Cablevision to distribute HBO Now to Optimum broadband customers

Cablevision (NYSE: CVC) has become the first MVPD to embrace HBO's new a la carte streaming product, offering HBO Now to its Optimum broadband customers as an integrated service.

Launching in April, HBO Now is the first service from the Time Warner Inc.-owned premium network not to require a video subscription.

HBO Now is marketed as a standalone service, running on Apple TV streaming devices, for $14.99 a month. Cablevision, however, said it will provide "pricing and other particulars" for the product that's marketed through its Optimum service in the coming weeks.

In launching the OTT service, HBO has struggled to figure out a new promotional strategy that doesn't rely on cable providers. The Cablevision deal suggests HBO may be figuring out how to evolve its relationship with its long-term MSO partners in an era in which broadband services are growing faster than pay-TV.

Certainly, the deal seems to fit Cablevision's stated strategy of emphasizing data services over video.

"As New York's premier connectivity company, we are enabling Optimum Online customers to enjoy content in any way they choose to receive it," said Kristin Dolan, Cablevision chief operating officer said: "We are well-positioned to support HBO NOW and, as technology advances, Cablevision will continue to meet the evolving needs of our customers."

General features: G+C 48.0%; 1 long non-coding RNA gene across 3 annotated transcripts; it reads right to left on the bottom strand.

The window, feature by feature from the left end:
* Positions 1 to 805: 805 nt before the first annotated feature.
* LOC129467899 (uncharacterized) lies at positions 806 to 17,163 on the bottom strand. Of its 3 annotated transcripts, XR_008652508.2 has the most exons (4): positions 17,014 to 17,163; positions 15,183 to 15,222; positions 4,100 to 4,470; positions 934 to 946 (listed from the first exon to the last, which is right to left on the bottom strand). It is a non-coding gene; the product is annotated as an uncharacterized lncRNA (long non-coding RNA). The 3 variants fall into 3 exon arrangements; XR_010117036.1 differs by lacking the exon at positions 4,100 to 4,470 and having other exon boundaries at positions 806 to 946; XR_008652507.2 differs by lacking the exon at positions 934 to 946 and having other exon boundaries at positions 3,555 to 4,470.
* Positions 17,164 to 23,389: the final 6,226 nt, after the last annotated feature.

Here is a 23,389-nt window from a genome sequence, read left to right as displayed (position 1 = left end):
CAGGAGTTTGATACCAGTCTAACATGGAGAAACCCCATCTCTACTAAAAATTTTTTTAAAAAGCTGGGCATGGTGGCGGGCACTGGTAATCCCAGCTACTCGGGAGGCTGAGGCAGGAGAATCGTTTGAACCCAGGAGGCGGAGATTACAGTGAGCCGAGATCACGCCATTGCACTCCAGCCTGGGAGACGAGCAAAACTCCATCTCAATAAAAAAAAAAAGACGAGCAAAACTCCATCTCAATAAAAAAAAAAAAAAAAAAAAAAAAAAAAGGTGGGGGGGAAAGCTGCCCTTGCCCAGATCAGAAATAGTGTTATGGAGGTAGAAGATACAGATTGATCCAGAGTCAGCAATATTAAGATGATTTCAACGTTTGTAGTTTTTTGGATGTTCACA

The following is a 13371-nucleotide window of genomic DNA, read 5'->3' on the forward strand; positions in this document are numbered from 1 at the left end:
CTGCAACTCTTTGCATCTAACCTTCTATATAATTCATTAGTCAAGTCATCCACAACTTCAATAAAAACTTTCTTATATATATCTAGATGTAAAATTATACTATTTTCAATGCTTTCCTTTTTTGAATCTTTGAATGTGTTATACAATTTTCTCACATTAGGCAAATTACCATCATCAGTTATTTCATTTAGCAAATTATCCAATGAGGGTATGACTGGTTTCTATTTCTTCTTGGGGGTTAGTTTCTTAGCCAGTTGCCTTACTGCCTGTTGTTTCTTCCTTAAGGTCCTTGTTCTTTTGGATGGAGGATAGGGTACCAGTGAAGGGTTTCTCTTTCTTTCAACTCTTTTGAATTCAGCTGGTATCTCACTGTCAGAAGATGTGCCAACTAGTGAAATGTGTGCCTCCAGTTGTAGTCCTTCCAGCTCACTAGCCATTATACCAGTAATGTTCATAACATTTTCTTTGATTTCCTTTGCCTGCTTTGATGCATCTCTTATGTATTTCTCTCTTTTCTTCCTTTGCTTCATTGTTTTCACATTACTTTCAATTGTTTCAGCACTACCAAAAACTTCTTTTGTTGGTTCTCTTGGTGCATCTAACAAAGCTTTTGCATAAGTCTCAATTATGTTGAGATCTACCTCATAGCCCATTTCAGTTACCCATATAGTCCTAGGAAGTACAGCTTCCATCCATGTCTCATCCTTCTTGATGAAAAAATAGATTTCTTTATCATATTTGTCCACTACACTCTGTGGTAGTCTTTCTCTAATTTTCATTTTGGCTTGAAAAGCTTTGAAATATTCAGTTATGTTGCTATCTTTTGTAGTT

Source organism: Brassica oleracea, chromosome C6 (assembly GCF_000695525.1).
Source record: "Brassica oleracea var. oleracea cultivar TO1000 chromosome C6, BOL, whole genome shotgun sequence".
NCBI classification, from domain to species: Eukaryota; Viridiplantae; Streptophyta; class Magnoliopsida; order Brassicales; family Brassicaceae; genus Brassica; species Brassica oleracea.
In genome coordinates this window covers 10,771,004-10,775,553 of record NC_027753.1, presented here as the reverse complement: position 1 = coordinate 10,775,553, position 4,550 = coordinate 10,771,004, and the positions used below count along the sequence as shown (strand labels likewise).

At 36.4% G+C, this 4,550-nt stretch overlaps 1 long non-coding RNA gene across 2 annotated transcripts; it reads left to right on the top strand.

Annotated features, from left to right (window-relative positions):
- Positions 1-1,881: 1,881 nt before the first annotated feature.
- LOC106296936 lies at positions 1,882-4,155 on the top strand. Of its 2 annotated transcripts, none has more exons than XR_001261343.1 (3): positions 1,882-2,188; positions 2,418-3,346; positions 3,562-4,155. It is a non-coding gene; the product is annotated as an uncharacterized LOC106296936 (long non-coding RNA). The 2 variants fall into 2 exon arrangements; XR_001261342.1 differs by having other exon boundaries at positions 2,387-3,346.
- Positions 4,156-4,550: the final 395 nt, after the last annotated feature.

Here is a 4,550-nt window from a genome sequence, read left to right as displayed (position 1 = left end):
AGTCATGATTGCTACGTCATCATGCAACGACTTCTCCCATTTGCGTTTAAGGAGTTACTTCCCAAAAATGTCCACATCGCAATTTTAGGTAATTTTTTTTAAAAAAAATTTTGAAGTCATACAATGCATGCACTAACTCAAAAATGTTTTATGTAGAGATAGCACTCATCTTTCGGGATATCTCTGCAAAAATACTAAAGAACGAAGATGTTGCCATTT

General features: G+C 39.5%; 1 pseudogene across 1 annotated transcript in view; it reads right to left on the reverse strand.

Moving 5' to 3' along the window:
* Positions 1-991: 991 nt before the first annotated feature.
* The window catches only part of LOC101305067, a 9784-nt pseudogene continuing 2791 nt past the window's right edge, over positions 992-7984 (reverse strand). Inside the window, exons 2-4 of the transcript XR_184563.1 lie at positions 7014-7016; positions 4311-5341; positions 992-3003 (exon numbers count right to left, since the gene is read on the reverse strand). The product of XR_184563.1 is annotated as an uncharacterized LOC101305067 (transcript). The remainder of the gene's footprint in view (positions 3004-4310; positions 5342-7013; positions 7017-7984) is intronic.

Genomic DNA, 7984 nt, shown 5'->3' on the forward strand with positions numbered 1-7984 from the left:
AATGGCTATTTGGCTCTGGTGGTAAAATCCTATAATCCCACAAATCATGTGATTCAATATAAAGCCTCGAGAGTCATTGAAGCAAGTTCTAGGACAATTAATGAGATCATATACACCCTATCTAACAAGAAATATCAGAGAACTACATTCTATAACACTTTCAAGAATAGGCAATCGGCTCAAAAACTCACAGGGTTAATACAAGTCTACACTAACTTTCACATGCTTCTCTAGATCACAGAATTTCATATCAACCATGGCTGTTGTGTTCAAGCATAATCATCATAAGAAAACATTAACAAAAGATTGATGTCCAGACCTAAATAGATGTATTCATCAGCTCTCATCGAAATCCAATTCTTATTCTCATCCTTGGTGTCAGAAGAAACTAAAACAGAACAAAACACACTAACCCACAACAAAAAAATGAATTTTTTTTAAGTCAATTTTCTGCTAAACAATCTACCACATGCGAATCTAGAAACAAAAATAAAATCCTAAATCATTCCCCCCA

For now:
- read this Cablevision press release

Related links:
Comcast more vexed by HBO Now than other MVPDs, analyst says
Bewkes: HBO Now exclusive to Apple because of tech giant's marketing savvy
HBO Now to launch exclusively on Apple TV, iOS devices in April
Apple-HBO deal challenges Amazon, Roku... for now

Suggested Articles

As cord cutting trends accelerate and new SVOD giants like Disney+ take their first steps in the world, one analyst is ready to proclaim live TV dead.

The FreeWheel Council for Premium Video is calling for the adoption of a universal standard for managing cross-platform ad campaigns.

Cord cutting and pay TV subscriber losses greatly accelerated in 2019 and that trend is expected to continue in 2020.